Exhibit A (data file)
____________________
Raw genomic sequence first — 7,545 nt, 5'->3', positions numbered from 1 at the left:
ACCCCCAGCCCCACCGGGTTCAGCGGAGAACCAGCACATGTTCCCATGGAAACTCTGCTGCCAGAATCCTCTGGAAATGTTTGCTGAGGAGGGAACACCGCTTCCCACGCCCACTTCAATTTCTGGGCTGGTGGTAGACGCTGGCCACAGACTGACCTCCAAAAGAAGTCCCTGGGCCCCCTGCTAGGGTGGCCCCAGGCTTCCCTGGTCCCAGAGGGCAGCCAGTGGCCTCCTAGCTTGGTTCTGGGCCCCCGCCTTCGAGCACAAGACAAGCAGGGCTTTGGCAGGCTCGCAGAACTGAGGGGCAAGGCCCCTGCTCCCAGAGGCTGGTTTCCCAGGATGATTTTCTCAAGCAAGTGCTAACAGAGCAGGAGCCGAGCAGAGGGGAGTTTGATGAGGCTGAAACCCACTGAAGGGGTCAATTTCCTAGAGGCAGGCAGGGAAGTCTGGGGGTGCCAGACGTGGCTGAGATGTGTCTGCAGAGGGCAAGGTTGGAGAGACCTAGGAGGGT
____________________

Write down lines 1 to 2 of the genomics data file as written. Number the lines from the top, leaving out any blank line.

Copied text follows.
Raw genomic sequence first — 7,545 nt, 5'->3', positions numbered from 1 at the left:
ACCCCCAGCCCCACCGGGTTCAGCGGAGAACCAGCACATGTTCCCATGGAAACTCTGCTGCCAGAATCCTCTGGAAATGTTTGCTGAGGAGGGAACACCGCTTCCCACGCCCACTTCAATTTCTGGGCTGGTGGTAGACGCTGGCCACAGACTGACCTCCAAAAGAAGTCCCTGGGCCCCCTGCTAGGGTGGCCCCAGGCTTCCCTGGTCCCAGAGGGCAGCCAGTGGCCTCCTAGCTTGGTTCTGGGCCCCCGCCTTCGAGCACAAGACAAGCAGGGCTTTGGCAGGCTCGCAGAACTGAGGGGCAAGGCCCCTGCTCCCAGAGGCTGGTTTCCCAGGATGATTTTCTCAAGCAAGTGCTAACAGAGCAGGAGCCGAGCAGAGGGGAGTTTGATGAGGCTGAAACCCACTGAAGGGGTCAATTTCCTAGAGGCAGGCAGGGAAGTCTGGGGGTGCCAGACGTGGCTGAGATGTGTCTGCAGAGGGCAAGGTTGGAGAGACCTAGGAGGGT